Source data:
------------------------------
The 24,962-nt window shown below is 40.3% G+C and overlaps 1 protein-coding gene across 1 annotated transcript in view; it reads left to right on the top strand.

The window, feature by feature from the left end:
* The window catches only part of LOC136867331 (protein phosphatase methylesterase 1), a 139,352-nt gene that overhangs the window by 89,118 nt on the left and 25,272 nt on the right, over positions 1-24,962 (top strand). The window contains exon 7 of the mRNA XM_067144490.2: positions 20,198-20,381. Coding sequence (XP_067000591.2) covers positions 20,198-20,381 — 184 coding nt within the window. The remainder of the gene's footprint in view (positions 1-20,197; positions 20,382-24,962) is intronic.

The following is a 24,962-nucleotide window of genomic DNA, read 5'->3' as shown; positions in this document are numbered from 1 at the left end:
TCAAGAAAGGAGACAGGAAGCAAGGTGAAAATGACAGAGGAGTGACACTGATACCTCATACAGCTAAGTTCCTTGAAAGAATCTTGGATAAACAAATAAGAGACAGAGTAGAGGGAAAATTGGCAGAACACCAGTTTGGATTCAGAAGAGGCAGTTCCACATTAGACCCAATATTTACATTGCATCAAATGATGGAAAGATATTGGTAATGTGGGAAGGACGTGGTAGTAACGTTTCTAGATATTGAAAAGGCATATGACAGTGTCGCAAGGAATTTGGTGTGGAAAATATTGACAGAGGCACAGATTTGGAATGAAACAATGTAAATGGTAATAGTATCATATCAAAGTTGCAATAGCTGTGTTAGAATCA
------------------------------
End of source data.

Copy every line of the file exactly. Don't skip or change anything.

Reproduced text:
The 24,962-nt window shown below is 40.3% G+C and overlaps 1 protein-coding gene across 1 annotated transcript in view; it reads left to right on the top strand.

The window, feature by feature from the left end:
* The window catches only part of LOC136867331 (protein phosphatase methylesterase 1), a 139,352-nt gene that overhangs the window by 89,118 nt on the left and 25,272 nt on the right, over positions 1-24,962 (top strand). The window contains exon 7 of the mRNA XM_067144490.2: positions 20,198-20,381. Coding sequence (XP_067000591.2) covers positions 20,198-20,381 — 184 coding nt within the window. The remainder of the gene's footprint in view (positions 1-20,197; positions 20,382-24,962) is intronic.

The following is a 24,962-nucleotide window of genomic DNA, read 5'->3' as shown; positions in this document are numbered from 1 at the left end:
TCAAGAAAGGAGACAGGAAGCAAGGTGAAAATGACAGAGGAGTGACACTGATACCTCATACAGCTAAGTTCCTTGAAAGAATCTTGGATAAACAAATAAGAGACAGAGTAGAGGGAAAATTGGCAGAACACCAGTTTGGATTCAGAAGAGGCAGTTCCACATTAGACCCAATATTTACATTGCATCAAATGATGGAAAGATATTGGTAATGTGGGAAGGACGTGGTAGTAACGTTTCTAGATATTGAAAAGGCATATGACAGTGTCGCAAGGAATTTGGTGTGGAAAATATTGACAGAGGCACAGATTTGGAATGAAACAATGTAAATGGTAATAGTATCATATCAAAGTTGCAATAGCTGTGTTAGAATCA